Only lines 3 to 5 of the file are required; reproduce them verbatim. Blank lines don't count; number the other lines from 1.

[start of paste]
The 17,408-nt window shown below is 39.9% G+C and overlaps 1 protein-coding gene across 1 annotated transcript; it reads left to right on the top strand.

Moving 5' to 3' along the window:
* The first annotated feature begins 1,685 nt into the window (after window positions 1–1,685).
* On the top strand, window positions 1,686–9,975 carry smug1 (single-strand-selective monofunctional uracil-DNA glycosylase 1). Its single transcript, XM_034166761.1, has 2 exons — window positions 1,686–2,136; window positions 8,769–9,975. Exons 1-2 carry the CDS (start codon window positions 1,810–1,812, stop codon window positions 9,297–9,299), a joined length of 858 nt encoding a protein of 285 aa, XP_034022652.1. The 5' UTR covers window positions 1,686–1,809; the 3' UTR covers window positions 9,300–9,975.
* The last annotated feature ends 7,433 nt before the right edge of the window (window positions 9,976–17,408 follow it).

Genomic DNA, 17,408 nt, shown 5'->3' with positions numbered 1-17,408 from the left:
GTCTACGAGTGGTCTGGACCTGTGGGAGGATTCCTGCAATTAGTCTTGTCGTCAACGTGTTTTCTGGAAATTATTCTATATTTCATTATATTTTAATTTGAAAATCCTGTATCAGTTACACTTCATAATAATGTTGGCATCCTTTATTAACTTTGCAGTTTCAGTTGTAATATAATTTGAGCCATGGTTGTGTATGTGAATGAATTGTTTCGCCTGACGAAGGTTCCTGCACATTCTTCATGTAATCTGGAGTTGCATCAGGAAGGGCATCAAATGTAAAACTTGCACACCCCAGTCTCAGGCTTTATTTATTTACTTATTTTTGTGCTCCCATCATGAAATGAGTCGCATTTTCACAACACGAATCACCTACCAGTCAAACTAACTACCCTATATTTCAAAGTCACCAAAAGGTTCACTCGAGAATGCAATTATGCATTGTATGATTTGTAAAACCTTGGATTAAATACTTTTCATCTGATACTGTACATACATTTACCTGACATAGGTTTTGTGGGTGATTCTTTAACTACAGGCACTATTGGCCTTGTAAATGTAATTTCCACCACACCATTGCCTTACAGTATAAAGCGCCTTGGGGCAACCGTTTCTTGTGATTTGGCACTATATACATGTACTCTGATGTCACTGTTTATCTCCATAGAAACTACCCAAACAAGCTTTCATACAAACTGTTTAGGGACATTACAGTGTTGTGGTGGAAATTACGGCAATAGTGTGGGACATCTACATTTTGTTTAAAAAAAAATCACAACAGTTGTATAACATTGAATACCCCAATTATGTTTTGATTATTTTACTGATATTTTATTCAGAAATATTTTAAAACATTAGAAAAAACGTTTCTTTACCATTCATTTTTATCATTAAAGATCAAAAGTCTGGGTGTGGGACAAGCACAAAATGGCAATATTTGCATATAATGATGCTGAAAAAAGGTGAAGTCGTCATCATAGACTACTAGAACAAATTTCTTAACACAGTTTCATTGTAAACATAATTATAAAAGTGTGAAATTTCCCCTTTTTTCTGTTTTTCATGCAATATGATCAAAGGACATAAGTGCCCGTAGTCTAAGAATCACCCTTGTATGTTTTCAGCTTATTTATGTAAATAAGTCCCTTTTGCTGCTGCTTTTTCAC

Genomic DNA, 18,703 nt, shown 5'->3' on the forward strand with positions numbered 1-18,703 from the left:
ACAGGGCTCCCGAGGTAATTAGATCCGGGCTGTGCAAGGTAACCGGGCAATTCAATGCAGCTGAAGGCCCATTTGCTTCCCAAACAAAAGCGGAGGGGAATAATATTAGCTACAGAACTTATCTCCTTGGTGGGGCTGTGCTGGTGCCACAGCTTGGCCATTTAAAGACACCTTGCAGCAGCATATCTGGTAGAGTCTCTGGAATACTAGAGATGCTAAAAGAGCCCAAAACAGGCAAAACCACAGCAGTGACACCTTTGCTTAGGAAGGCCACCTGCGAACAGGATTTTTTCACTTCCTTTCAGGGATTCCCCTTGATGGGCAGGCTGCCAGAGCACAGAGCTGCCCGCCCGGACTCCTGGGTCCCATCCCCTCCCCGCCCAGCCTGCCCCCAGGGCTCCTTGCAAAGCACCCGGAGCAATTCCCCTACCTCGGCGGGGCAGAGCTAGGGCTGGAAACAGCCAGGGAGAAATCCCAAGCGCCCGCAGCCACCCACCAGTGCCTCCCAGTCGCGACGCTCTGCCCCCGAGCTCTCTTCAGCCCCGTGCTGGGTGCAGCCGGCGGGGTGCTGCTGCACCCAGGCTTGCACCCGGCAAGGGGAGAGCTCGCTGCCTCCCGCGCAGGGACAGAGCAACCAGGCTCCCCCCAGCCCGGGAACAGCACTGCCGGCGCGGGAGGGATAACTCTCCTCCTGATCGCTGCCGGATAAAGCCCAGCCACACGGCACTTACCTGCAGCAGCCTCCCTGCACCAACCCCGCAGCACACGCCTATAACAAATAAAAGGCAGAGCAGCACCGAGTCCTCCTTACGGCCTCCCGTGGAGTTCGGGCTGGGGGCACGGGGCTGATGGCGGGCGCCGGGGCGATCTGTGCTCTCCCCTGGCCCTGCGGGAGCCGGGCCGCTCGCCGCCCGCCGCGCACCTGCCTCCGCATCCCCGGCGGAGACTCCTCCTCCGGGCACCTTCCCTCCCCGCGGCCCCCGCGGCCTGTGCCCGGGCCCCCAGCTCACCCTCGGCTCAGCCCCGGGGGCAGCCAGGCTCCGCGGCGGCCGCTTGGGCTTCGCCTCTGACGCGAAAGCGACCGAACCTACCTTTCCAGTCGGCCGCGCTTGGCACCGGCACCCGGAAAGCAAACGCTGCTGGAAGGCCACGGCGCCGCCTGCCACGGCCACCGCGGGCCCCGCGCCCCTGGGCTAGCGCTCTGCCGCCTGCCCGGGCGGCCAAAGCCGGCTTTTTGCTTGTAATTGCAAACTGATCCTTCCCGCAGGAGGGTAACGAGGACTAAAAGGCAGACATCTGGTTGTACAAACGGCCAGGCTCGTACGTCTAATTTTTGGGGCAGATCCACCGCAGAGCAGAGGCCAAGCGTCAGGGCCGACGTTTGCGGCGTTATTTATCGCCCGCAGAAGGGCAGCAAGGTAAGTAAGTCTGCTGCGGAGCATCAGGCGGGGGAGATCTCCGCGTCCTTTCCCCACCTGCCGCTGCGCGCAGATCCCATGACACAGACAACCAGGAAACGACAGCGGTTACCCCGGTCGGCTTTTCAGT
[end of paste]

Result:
* The first annotated feature begins 1,685 nt into the window (after window positions 1–1,685).
* On the top strand, window positions 1,686–9,975 carry smug1 (single-strand-selective monofunctional uracil-DNA glycosylase 1). Its single transcript, XM_034166761.1, has 2 exons — window positions 1,686–2,136; window positions 8,769–9,975. Exons 1-2 carry the CDS (start codon window positions 1,810–1,812, stop codon window positions 9,297–9,299), a joined length of 858 nt encoding a protein of 285 aa, XP_034022652.1. The 5' UTR covers window positions 1,686–1,809; the 3' UTR covers window positions 9,300–9,975.
* The last annotated feature ends 7,433 nt before the right edge of the window (window positions 9,976–17,408 follow it).